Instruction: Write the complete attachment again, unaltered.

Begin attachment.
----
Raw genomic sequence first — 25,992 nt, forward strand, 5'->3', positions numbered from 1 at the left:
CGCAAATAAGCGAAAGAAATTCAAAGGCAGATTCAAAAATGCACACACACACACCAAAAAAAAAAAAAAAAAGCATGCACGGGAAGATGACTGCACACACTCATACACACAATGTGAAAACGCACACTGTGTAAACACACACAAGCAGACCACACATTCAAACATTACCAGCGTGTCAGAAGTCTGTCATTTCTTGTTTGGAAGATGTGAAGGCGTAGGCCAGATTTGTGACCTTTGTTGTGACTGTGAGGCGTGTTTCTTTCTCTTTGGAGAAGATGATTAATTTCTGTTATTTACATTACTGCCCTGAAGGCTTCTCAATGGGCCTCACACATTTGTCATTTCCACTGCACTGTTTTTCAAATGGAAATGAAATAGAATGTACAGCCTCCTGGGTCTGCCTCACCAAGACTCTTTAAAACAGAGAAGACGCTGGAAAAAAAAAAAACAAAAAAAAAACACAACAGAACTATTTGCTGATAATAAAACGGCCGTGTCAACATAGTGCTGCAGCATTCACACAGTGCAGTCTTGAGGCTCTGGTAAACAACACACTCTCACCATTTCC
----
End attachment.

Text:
Raw genomic sequence first — 25,992 nt, forward strand, 5'->3', positions numbered from 1 at the left:
CGCAAATAAGCGAAAGAAATTCAAAGGCAGATTCAAAAATGCACACACACACACCAAAAAAAAAAAAAAAAAGCATGCACGGGAAGATGACTGCACACACTCATACACACAATGTGAAAACGCACACTGTGTAAACACACACAAGCAGACCACACATTCAAACATTACCAGCGTGTCAGAAGTCTGTCATTTCTTGTTTGGAAGATGTGAAGGCGTAGGCCAGATTTGTGACCTTTGTTGTGACTGTGAGGCGTGTTTCTTTCTCTTTGGAGAAGATGATTAATTTCTGTTATTTACATTACTGCCCTGAAGGCTTCTCAATGGGCCTCACACATTTGTCATTTCCACTGCACTGTTTTTCAAATGGAAATGAAATAGAATGTACAGCCTCCTGGGTCTGCCTCACCAAGACTCTTTAAAACAGAGAAGACGCTGGAAAAAAAAAAAACAAAAAAAAAACACAACAGAACTATTTGCTGATAATAAAACGGCCGTGTCAACATAGTGCTGCAGCATTCACACAGTGCAGTCTTGAGGCTCTGGTAAACAACACACTCTCACCATTTCC